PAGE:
In 1948, a religious scholar from Egypt named Sayyid Qutb took up a scholarship at a teaching college in Greeley, Colorado. The purpose of the scholarship was to allow Qutb to study how our education system worked. Instead of an appreciation for underfunding and overcrowding, however, Qutb finished his two-year scholarship with a raging hatred of the West, which he considered to a shallow, materialistic, debauched place with no redeeming features. This was a moral condition he felt was summed up best by the song "Baby, It's Cold Outside."

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The dance hall convulsed to the tunes on the gramophone and was full of bounding feet and seductive legs. Arms circled waists, lips met lips, chests met chests, and the atmosphere was full of passion.

A dialogue between a boy and a girl returning from their evening date. The boy took the girl to his home and kept her from leaving. She entreated him to let her return home, for it was getting late and her mother was waiting, but every time she would make an excuse, he would reply to her with his line: but baby it's cold outside.

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Qutb entered the U.S. a mild-mannered bookworm. He left a hardcore religious fundamentalist. Over the next two decades, Qutb channeled his hatred into reinterpreting the Quran in such a way that it could be read as justifying not only the creation of a "true" Islamic state, but also mass violence against non-believers and members of other religions. Qutb was executed in 1966 for attempting to assassinate the president of Egypt, but his works lived on and developed a devoted following -- a following that came to include Osama bin Laden.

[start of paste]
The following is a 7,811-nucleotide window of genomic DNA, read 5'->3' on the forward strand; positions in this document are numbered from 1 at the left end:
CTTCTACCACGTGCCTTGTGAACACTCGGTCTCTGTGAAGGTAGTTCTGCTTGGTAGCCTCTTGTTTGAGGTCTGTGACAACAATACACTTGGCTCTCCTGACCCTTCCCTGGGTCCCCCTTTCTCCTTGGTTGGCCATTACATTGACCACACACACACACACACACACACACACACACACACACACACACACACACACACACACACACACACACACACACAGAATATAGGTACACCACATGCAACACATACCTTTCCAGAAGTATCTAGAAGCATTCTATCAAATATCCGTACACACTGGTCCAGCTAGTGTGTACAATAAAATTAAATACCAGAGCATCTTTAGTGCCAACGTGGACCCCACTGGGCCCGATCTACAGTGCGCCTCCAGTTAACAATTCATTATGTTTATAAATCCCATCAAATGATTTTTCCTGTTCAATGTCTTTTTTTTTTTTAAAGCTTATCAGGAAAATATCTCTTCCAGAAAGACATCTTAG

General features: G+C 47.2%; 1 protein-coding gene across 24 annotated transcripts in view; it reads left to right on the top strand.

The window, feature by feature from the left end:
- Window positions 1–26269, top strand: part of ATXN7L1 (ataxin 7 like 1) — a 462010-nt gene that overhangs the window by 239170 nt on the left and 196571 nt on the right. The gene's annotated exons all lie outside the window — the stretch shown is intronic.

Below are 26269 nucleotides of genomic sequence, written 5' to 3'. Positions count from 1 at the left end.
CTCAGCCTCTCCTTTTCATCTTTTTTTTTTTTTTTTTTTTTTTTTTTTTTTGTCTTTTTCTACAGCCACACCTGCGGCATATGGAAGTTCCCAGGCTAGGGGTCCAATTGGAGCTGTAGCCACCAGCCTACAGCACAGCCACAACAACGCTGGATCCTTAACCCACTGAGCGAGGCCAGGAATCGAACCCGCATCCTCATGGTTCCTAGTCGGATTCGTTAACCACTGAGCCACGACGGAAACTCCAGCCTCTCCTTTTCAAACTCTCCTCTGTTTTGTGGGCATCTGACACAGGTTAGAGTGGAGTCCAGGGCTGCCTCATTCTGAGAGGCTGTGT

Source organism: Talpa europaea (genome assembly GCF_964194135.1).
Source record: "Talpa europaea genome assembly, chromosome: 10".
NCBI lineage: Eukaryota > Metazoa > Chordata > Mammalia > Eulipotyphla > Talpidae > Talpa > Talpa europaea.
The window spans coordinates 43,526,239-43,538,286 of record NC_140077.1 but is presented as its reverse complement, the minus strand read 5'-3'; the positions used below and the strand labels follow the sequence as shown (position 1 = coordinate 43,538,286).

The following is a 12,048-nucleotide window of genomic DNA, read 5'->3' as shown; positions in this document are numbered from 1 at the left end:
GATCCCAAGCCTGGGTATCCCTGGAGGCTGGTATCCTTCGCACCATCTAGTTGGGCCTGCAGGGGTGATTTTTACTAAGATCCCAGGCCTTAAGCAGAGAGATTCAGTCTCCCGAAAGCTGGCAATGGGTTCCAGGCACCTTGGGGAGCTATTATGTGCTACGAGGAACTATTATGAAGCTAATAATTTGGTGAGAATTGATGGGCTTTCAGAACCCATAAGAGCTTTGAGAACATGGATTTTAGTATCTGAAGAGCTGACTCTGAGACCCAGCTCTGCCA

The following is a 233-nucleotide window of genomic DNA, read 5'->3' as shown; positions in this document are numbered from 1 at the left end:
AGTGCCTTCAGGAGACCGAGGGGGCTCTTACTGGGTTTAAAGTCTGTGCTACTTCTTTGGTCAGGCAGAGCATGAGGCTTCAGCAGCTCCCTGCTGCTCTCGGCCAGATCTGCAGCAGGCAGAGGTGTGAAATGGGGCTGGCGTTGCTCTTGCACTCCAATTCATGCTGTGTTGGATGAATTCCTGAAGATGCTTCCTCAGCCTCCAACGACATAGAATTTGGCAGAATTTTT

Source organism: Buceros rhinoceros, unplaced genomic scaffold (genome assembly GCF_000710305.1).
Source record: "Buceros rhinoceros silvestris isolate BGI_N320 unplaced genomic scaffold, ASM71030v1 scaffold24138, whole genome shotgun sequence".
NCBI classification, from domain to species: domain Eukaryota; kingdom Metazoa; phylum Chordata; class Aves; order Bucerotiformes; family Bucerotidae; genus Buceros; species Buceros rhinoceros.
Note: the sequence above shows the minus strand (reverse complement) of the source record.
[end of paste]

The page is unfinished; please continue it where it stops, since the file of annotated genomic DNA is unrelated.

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There you go, time travelers! If you want to stop both 9/11 and Islamic fundamentalism in general, we recommend paying a visit to a dance hall in the 1940s and changing the record.

Adam Wears is on Twitter, and has a newsletter dedicated to depressing history facts. It's not as heartbreakingly sad as it sounds, promise!

For more, check out Why No Cop Show On TV Is Accurate (Yes, Even 'The Wire') - Today's Topic: